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Law Review Editors Are Politically Biased, Study Finds

According to a recent paper written by law professors from the University of Chicago, law review editors are politically biased. When seeking submissions for a law journal, the study found that editors are more likely to select pieces that align with their own political ideologies.

It's interesting to note that after careful analysis of the data, the law profs were able to deduce that conservative and liberal leaning editors exercised the same proportional amount of political bias. Basically, conservative editors lean toward publishing more conservative authors and positions, and liberal editors lean towards publishing more liberal authors and positions. The study suggests more than just a correlation.

Yeah? And? So? What?

The study explained that the bias may not actually be as intentional as noted by Above The Law back in the 2012 expose of the Harvard Human Rights Journal. ATL published an excerpt from an email that basically stated that an author's political ideology gave the editor misgivings about published the submission.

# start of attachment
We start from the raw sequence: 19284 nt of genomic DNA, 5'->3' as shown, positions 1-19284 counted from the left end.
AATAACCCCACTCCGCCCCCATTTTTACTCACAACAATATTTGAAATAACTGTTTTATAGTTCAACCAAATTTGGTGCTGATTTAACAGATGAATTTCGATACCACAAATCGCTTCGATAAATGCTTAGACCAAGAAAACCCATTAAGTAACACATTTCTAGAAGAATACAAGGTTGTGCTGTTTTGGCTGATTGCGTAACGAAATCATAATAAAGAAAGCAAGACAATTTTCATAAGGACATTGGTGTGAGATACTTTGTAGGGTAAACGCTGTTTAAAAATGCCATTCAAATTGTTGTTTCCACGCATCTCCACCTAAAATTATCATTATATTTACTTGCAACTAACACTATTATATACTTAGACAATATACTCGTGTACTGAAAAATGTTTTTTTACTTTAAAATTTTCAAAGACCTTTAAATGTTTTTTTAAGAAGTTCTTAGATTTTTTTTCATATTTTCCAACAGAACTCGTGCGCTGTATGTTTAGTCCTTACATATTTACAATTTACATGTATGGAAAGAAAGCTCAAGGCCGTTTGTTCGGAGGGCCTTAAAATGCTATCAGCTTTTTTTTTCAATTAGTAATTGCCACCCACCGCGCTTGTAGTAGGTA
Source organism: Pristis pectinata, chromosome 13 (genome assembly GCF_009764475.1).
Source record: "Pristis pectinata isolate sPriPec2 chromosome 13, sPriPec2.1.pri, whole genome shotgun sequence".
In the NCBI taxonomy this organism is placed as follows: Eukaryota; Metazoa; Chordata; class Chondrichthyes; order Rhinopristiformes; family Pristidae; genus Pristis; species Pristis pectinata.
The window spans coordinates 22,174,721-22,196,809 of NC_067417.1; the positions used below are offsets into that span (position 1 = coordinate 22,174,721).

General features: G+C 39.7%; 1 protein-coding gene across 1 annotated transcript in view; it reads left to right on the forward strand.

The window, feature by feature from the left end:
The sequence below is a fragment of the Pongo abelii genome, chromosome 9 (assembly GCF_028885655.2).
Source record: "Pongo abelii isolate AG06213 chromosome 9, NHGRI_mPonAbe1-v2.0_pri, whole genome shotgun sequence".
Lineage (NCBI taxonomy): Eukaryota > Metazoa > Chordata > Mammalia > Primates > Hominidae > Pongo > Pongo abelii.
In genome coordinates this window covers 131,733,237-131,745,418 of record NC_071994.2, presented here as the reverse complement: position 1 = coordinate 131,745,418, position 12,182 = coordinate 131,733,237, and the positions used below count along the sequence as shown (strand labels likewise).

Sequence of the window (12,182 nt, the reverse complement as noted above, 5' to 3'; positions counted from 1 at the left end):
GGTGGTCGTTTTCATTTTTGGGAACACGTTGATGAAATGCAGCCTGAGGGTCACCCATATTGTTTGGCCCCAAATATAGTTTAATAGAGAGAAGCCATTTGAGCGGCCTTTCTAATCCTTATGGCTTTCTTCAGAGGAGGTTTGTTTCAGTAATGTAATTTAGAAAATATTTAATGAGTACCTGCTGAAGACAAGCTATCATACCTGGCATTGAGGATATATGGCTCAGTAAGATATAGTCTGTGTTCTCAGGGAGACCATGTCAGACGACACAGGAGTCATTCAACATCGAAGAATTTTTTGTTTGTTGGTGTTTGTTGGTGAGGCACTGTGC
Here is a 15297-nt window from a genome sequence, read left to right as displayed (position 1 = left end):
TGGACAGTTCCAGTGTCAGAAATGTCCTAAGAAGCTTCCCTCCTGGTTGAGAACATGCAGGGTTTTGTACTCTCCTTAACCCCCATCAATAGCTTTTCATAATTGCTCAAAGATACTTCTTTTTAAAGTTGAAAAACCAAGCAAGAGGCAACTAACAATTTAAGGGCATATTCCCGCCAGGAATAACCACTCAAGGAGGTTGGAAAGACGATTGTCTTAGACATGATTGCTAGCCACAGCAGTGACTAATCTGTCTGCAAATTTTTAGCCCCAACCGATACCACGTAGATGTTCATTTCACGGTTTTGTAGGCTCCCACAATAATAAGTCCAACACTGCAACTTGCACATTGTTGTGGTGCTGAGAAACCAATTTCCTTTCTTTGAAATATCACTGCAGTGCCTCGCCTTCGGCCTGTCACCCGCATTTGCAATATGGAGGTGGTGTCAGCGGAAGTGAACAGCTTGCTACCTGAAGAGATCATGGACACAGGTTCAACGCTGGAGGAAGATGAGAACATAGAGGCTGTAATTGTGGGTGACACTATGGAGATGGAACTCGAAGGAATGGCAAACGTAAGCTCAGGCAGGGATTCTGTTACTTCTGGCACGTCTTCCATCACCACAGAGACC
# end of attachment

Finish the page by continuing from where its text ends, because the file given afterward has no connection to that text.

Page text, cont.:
Essentially, this new study posits that an editor's political leanings make an editor more qualified to evaluate and understand the arguments contained in the pieces that aligned with their political ideology. The problem with politically biased law review editors comes from the danger that politically biased law review journals and articles pose to the law itself. There is little doubt that law reviews and scholarship can be of great assistance to both attorneys and judges trying to understand nuances of the law and how to properly apply it. But, law reviews and journals also get read by policymakers and lawmakers.

Worth Noting

The study's authors cautioned that the measures of political leanings were based upon the financial political contributions of the law review editors and journal authors involved. Also worth noting, while the majority of law review authors and editors are liberal leaning politically, conservative editors tended to rank much higher on the conservative scale than liberal editors did on the liberal scale.

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